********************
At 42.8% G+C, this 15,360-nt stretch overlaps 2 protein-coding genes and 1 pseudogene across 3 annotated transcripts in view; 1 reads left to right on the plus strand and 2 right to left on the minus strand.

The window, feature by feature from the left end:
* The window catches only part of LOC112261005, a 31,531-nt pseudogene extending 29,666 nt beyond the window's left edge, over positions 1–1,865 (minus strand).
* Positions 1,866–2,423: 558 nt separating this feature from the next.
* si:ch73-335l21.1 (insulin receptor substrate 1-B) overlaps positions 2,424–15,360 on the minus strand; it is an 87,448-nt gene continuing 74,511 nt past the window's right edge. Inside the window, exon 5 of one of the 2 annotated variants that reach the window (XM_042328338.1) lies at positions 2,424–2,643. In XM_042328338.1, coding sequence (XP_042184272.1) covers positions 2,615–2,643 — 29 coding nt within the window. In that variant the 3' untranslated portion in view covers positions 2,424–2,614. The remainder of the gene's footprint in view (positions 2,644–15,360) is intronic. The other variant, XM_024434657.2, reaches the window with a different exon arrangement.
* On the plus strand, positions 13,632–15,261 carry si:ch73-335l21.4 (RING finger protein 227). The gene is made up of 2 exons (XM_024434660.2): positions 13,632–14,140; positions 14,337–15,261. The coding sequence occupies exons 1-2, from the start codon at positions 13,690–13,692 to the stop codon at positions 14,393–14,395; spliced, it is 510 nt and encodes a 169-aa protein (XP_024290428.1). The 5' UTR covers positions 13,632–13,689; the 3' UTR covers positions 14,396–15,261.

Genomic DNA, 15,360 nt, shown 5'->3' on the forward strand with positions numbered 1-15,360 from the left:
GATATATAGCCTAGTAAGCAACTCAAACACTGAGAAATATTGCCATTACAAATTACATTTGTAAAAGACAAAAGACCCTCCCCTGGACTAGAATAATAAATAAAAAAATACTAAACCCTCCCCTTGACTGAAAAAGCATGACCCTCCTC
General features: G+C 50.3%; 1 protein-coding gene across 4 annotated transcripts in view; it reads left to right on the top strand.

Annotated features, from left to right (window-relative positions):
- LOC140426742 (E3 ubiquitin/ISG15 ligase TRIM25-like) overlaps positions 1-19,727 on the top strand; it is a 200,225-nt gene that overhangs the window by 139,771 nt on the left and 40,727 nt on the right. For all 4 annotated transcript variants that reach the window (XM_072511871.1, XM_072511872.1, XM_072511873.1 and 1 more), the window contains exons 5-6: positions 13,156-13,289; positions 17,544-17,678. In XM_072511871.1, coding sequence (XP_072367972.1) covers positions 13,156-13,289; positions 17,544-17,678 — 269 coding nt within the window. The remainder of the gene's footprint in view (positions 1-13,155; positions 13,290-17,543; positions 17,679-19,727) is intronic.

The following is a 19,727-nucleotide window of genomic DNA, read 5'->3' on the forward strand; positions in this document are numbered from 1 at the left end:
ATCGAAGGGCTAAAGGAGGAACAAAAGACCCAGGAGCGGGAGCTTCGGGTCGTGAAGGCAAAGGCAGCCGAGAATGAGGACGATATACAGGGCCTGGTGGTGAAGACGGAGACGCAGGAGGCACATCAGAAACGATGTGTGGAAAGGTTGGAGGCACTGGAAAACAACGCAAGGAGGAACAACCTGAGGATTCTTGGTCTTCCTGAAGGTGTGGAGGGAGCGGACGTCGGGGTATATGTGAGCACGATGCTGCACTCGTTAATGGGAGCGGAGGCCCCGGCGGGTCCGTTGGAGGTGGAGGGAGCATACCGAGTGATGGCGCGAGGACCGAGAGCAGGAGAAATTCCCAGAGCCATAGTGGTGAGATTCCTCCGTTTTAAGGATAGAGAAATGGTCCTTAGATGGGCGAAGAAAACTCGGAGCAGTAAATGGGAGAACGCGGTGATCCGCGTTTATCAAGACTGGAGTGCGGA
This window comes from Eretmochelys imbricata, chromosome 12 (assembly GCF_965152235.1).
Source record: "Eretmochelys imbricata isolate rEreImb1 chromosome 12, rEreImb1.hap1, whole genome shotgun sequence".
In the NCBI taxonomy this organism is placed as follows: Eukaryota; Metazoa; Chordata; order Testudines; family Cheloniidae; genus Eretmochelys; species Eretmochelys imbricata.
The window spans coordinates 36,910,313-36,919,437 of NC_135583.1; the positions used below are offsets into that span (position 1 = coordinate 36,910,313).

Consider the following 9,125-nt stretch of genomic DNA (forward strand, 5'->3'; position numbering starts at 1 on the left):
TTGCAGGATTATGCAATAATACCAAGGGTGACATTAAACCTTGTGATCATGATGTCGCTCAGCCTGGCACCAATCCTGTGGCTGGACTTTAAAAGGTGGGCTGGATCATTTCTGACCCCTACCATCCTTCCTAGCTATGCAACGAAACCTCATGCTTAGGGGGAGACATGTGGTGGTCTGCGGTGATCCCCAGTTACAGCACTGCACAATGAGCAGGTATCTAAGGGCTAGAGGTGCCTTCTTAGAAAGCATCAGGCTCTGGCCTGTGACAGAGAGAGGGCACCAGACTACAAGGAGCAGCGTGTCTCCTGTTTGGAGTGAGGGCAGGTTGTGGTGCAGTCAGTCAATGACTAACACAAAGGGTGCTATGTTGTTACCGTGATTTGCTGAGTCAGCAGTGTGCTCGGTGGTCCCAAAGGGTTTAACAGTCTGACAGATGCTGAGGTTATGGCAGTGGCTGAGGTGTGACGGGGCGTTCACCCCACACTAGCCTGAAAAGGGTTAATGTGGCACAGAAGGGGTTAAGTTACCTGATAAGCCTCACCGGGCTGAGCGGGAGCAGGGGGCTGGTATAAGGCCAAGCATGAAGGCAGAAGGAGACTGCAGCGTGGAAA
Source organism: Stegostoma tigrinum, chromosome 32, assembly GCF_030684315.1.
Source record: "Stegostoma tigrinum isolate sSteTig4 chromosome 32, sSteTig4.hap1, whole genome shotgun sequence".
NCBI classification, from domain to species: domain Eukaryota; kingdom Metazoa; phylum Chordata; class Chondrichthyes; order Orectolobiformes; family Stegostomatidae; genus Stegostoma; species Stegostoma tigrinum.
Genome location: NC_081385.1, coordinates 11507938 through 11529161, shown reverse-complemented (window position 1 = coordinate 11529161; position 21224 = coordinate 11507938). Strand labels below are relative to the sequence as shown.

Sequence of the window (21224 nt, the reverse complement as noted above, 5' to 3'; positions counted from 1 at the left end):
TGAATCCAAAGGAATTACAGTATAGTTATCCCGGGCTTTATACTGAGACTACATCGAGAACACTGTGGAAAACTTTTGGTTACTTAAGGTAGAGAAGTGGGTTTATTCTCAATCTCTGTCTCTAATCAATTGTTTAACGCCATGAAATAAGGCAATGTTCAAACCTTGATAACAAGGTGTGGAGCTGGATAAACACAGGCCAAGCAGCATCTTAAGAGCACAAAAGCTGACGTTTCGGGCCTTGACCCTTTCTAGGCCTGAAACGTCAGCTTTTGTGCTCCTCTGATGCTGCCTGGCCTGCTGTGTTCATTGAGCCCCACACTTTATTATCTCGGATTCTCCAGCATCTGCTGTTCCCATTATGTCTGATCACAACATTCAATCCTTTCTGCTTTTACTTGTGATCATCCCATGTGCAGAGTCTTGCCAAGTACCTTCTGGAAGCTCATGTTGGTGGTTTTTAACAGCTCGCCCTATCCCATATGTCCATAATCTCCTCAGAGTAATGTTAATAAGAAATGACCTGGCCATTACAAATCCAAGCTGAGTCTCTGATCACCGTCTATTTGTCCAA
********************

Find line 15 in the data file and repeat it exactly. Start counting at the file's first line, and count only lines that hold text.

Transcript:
Source record: "Eretmochelys imbricata isolate rEreImb1 chromosome 12, rEreImb1.hap1, whole genome shotgun sequence".